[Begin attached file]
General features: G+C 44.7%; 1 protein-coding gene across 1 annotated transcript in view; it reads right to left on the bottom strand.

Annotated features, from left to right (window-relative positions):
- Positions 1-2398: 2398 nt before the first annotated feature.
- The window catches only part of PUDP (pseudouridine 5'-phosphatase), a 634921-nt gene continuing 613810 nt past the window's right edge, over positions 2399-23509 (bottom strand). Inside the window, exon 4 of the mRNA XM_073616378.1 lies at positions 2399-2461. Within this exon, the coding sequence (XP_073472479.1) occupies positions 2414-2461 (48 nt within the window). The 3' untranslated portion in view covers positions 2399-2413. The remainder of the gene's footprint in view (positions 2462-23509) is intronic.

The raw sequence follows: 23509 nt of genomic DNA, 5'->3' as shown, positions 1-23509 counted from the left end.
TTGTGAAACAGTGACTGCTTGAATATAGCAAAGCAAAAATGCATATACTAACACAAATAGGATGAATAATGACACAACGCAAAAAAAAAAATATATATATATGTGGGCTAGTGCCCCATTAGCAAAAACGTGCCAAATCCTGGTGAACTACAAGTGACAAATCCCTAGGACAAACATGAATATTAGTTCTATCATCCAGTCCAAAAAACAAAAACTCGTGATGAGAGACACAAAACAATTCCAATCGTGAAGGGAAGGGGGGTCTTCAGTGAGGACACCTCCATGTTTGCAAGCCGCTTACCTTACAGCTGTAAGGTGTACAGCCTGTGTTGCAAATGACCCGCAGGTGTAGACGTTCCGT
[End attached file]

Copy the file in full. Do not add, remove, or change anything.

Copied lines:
General features: G+C 44.7%; 1 protein-coding gene across 1 annotated transcript in view; it reads right to left on the bottom strand.

Annotated features, from left to right (window-relative positions):
- Positions 1-2398: 2398 nt before the first annotated feature.
- The window catches only part of PUDP (pseudouridine 5'-phosphatase), a 634921-nt gene continuing 613810 nt past the window's right edge, over positions 2399-23509 (bottom strand). Inside the window, exon 4 of the mRNA XM_073616378.1 lies at positions 2399-2461. Within this exon, the coding sequence (XP_073472479.1) occupies positions 2414-2461 (48 nt within the window). The 3' untranslated portion in view covers positions 2399-2413. The remainder of the gene's footprint in view (positions 2462-23509) is intronic.

The raw sequence follows: 23509 nt of genomic DNA, 5'->3' as shown, positions 1-23509 counted from the left end.
TTGTGAAACAGTGACTGCTTGAATATAGCAAAGCAAAAATGCATATACTAACACAAATAGGATGAATAATGACACAACGCAAAAAAAAAAATATATATATATGTGGGCTAGTGCCCCATTAGCAAAAACGTGCCAAATCCTGGTGAACTACAAGTGACAAATCCCTAGGACAAACATGAATATTAGTTCTATCATCCAGTCCAAAAAACAAAAACTCGTGATGAGAGACACAAAACAATTCCAATCGTGAAGGGAAGGGGGGTCTTCAGTGAGGACACCTCCATGTTTGCAAGCCGCTTACCTTACAGCTGTAAGGTGTACAGCCTGTGTTGCAAATGACCCGCAGGTGTAGACGTTCCGT